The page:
Researchers from the University of British Columbia and Vancouver Coastal Health Research Institute have found that a widely prescribed drug for multiple sclerosis (MS) is associated with longer survival for patients.
The study, published today in the journal Brain, found that people with MS who took a beta interferon drug had a 32 per cent lower mortality risk than those that did not take the drug. This was particularly evident among MS patients who took beta interferon for more than three years.
The study, which followed nearly 6,000 people with MS in Canada and France over a period of more than two decades, is the first and largest of its kind to look at mortality associated with beta interferon for the treatment of MS.
"This is a significant study," said lead author Elaine Kingwell, a research associate and epidemiologist in the Djavad Mowafaghian Centre for Brain Health and the faculty of medicine at UBC, and Vancouver Coastal Health Research Institute. "Although these drugs have been prescribed since the mid-1990s, it takes time before scientists can look at the effect of these treatments on a long-term outcome like survival. We found that patients who were treated with these drugs during routine clinical practice survived longer overall than patients who had not taken beta interferon."
MS is a disease that affects the central nervous system, in which cells from the immune system attack and damage the nerve cells' protective sheath. The disease often results in disability and can have a significant impact on quality of life.
The beta interferons were the first drugs to be approved for the treatment of relapsing-onset MS, which is the most common form of the disease. They have been used to treat MS longer than any other disease-modifying therapy.
Comparing mortality rates between two countries
For the study, the researchers followed 5,989 people with relapsing-onset MS from as early as 1986 until 2013, in British Columbia and France, to determine what disease modifying drugs they took and how long they survived. The mean age of the study participants (who had not received drug treatments for MS before the start of the study) was 42 years. The mean age at death for the 742 people who did not survive to the end of the study was 61.
The findings were consistent between the two geographic groups and between men and women. MS patients who took beta interferon for at least six months had a reduced mortality risk when compared to MS patients who did not take beta interferon. Taking the drug for more than three years had an even stronger association with increased survival. Moreover, increased survival was noted even for individuals who started the drug after age 40, or five or more years after disease onset.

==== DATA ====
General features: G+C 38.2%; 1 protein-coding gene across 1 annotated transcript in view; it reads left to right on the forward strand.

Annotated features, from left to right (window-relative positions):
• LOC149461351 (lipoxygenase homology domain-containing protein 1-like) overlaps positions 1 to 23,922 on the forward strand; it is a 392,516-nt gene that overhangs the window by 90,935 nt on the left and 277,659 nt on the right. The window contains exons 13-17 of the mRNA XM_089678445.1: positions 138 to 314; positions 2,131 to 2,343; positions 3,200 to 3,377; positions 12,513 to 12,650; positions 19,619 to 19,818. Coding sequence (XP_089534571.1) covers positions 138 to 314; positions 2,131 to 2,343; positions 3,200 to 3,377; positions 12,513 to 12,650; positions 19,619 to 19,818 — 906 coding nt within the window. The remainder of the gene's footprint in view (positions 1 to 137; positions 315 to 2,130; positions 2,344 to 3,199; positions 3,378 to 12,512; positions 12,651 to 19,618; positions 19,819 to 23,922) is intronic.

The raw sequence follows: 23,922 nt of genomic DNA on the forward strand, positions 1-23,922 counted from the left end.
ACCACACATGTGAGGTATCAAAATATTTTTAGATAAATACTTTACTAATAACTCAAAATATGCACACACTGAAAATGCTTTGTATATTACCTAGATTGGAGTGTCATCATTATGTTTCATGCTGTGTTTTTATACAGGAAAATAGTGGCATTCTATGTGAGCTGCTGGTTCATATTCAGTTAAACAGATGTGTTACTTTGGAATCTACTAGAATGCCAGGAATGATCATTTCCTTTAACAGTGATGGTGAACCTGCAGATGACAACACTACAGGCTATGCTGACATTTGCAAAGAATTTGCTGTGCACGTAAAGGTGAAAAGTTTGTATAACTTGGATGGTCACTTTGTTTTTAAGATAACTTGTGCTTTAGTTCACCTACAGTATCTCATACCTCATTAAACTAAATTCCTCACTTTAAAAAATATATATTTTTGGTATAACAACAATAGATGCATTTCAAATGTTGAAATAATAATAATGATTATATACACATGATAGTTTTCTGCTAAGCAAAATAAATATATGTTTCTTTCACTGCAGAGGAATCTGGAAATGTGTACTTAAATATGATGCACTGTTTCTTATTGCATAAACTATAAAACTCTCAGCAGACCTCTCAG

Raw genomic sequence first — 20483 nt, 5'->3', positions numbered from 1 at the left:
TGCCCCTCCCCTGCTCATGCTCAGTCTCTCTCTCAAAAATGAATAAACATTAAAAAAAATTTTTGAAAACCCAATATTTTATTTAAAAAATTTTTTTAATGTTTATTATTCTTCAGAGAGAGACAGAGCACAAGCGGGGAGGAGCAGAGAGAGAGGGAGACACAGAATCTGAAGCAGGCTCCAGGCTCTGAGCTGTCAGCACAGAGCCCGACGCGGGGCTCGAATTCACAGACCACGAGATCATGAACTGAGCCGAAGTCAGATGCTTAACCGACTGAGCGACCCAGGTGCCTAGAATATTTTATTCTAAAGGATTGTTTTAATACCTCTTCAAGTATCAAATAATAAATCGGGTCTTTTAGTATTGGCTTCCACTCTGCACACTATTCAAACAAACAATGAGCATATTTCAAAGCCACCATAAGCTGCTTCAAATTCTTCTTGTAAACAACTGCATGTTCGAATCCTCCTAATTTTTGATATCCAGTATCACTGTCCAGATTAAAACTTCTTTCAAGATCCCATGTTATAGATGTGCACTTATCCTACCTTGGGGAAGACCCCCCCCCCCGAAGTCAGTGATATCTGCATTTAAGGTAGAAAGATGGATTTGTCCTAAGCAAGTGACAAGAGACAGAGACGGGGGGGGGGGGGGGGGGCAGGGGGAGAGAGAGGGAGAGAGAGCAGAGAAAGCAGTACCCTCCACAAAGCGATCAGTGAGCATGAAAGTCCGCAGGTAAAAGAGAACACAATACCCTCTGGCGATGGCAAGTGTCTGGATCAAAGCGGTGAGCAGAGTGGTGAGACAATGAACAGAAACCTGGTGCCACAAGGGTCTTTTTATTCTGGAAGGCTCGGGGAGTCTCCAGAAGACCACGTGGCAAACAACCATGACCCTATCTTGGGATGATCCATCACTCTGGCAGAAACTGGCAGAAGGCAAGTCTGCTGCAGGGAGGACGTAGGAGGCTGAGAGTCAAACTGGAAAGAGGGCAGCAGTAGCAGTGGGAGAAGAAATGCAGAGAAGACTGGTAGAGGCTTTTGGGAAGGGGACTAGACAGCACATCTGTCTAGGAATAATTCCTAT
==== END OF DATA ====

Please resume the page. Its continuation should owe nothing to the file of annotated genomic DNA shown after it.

Findings are encouraging to those on beta interferon
Vancouver resident Sharon Roman, who was diagnosed with MS two decades ago, describes the results as "encouraging."
"The study findings could impact a lot of people, not just because of the sheer number of patients that are on beta interferon worldwide, but also because it offers comfort in terms of our longevity--and comfort is in short supply for those with a diagnosis of multiple sclerosis," she said.
"This offers a potential incentive that could conquer a dislike or a fear of injections and might encourage people to adhere to the prescribed dosing schedule," she added.
Quality of life needs to be considered, too
Despite the positive findings, the researchers caution that longevity isn't everything.
"Now that we know that life might be extended for people with MS who take these drugs, we do have to consider quality of life," said the study's senior author Helen Tremlett, professor in the division of neurology at UBC and the Canada Research Chair in neuroepidemiology and multiple sclerosis. "Further research to look at this aspect of treatment outcomes is certainly warranted."
The researchers hope to now look at the association of survival with some of the newer MS drugs. Tremlett has received a grant from the Canadian Institutes of Health Research to undertake this work.
The study was co-authored by Dr. Emmanuelle Leray at Ecole des Hautes Etudes en Santé Publique and Dr. Gilles Edan at the Centre Hospitalier Universitaire de Rennes in Rennes, France, and Dr. John Petkau in the department of statistics and Dr. Joel Oger and Feng Zhu in the department of medicine (neurology) at UBC. It was supported by the U.S. National Multiple Sclerosis Society and La Fondation pour l'aide à la recherche sur la sclérose en plaques.